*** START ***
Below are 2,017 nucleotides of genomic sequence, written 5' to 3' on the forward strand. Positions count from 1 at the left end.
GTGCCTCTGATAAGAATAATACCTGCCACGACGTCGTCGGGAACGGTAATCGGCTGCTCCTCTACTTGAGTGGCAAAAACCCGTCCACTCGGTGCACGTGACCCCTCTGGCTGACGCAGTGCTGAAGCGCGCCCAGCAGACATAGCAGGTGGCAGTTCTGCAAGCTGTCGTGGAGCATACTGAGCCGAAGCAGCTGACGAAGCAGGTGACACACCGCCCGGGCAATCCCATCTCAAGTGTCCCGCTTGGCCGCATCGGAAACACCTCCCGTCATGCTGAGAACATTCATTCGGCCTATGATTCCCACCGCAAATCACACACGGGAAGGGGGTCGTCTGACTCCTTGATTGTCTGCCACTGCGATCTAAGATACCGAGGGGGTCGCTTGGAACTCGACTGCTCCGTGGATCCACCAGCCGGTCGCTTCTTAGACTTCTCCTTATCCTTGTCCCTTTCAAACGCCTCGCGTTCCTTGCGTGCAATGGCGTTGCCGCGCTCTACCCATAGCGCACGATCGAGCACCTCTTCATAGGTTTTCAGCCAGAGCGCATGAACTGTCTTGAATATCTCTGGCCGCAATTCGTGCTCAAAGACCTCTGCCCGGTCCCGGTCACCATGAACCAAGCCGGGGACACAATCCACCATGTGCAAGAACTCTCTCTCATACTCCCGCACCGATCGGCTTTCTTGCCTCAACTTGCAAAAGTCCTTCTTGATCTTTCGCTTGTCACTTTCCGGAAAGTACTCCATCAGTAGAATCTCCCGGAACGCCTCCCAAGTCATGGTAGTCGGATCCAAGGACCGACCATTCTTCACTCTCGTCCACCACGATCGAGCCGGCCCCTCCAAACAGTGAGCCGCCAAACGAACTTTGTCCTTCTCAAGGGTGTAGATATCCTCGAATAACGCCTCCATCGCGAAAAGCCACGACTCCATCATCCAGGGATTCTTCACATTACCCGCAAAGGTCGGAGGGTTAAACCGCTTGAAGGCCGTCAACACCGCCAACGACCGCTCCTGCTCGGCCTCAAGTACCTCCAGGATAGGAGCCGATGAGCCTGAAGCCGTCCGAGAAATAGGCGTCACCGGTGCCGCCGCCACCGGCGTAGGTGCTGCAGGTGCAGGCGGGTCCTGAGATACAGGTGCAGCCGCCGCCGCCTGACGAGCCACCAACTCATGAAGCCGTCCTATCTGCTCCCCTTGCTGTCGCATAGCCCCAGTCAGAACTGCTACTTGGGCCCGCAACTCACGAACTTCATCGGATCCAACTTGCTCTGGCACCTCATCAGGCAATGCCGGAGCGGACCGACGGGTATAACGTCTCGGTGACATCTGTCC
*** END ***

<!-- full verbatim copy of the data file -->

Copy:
Below are 2,017 nucleotides of genomic sequence, written 5' to 3' on the forward strand. Positions count from 1 at the left end.
GTGCCTCTGATAAGAATAATACCTGCCACGACGTCGTCGGGAACGGTAATCGGCTGCTCCTCTACTTGAGTGGCAAAAACCCGTCCACTCGGTGCACGTGACCCCTCTGGCTGACGCAGTGCTGAAGCGCGCCCAGCAGACATAGCAGGTGGCAGTTCTGCAAGCTGTCGTGGAGCATACTGAGCCGAAGCAGCTGACGAAGCAGGTGACACACCGCCCGGGCAATCCCATCTCAAGTGTCCCGCTTGGCCGCATCGGAAACACCTCCCGTCATGCTGAGAACATTCATTCGGCCTATGATTCCCACCGCAAATCACACACGGGAAGGGGGTCGTCTGACTCCTTGATTGTCTGCCACTGCGATCTAAGATACCGAGGGGGTCGCTTGGAACTCGACTGCTCCGTGGATCCACCAGCCGGTCGCTTCTTAGACTTCTCCTTATCCTTGTCCCTTTCAAACGCCTCGCGTTCCTTGCGTGCAATGGCGTTGCCGCGCTCTACCCATAGCGCACGATCGAGCACCTCTTCATAGGTTTTCAGCCAGAGCGCATGAACTGTCTTGAATATCTCTGGCCGCAATTCGTGCTCAAAGACCTCTGCCCGGTCCCGGTCACCATGAACCAAGCCGGGGACACAATCCACCATGTGCAAGAACTCTCTCTCATACTCCCGCACCGATCGGCTTTCTTGCCTCAACTTGCAAAAGTCCTTCTTGATCTTTCGCTTGTCACTTTCCGGAAAGTACTCCATCAGTAGAATCTCCCGGAACGCCTCCCAAGTCATGGTAGTCGGATCCAAGGACCGACCATTCTTCACTCTCGTCCACCACGATCGAGCCGGCCCCTCCAAACAGTGAGCCGCCAAACGAACTTTGTCCTTCTCAAGGGTGTAGATATCCTCGAATAACGCCTCCATCGCGAAAAGCCACGACTCCATCATCCAGGGATTCTTCACATTACCCGCAAAGGTCGGAGGGTTAAACCGCTTGAAGGCCGTCAACACCGCCAACGACCGCTCCTGCTCGGCCTCAAGTACCTCCAGGATAGGAGCCGATGAGCCTGAAGCCGTCCGAGAAATAGGCGTCACCGGTGCCGCCGCCACCGGCGTAGGTGCTGCAGGTGCAGGCGGGTCCTGAGATACAGGTGCAGCCGCCGCCGCCTGACGAGCCACCAACTCATGAAGCCGTCCTATCTGCTCCCCTTGCTGTCGCATAGCCCCAGTCAGAACTGCTACTTGGGCCCGCAACTCACGAACTTCATCGGATCCAACTTGCTCTGGCACCTCATCAGGCAATGCCGGAGCGGACCGACGGGTATAACGTCTCGGTGACATCTGTCC